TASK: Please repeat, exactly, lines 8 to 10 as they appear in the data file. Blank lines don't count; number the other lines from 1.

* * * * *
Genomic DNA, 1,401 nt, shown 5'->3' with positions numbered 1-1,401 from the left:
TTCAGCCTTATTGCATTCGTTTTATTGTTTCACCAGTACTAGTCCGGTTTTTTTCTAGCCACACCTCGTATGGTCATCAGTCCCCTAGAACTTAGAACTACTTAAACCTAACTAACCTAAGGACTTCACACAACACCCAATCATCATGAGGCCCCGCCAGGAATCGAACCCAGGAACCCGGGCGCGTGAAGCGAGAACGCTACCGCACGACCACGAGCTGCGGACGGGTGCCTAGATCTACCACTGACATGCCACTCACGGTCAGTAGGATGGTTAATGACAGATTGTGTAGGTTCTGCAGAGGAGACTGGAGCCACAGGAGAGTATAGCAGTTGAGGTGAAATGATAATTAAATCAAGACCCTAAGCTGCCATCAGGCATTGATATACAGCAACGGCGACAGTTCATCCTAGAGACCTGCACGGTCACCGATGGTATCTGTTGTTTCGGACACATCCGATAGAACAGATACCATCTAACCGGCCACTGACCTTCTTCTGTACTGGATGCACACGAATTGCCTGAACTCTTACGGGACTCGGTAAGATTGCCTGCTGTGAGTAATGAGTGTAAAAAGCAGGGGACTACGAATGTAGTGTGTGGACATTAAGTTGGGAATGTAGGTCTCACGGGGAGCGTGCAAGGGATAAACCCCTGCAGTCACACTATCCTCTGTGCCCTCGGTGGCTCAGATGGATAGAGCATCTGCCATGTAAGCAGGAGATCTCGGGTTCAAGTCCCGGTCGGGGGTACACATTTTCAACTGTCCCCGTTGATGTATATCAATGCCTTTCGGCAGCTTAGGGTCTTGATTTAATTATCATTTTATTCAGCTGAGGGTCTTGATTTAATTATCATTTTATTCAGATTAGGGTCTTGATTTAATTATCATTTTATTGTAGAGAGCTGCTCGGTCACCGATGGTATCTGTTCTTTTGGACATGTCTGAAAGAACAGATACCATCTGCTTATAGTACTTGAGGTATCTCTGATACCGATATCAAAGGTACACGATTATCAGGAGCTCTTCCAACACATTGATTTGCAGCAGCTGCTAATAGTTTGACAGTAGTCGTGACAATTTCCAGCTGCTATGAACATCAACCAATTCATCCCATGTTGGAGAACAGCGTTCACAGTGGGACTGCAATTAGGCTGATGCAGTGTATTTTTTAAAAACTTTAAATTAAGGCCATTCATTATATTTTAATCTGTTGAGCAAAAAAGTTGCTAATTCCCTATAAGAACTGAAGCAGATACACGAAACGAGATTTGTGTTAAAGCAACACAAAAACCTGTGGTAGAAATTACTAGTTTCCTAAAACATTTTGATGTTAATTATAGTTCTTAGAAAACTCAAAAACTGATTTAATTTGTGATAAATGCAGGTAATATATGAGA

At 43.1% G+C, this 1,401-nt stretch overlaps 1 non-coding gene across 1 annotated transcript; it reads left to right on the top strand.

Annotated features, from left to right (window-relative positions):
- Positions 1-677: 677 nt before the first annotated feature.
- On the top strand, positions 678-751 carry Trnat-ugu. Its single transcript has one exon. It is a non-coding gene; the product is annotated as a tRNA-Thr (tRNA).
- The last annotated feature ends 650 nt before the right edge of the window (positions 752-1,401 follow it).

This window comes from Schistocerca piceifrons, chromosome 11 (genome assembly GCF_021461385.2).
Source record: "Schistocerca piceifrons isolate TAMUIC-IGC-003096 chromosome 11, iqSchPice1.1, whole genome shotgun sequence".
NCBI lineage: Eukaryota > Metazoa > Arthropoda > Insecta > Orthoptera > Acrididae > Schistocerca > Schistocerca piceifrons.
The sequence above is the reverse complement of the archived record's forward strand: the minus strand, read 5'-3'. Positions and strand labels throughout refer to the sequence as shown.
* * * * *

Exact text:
This window comes from Schistocerca piceifrons, chromosome 11 (genome assembly GCF_021461385.2).
Source record: "Schistocerca piceifrons isolate TAMUIC-IGC-003096 chromosome 11, iqSchPice1.1, whole genome shotgun sequence".
NCBI lineage: Eukaryota > Metazoa > Arthropoda > Insecta > Orthoptera > Acrididae > Schistocerca > Schistocerca piceifrons.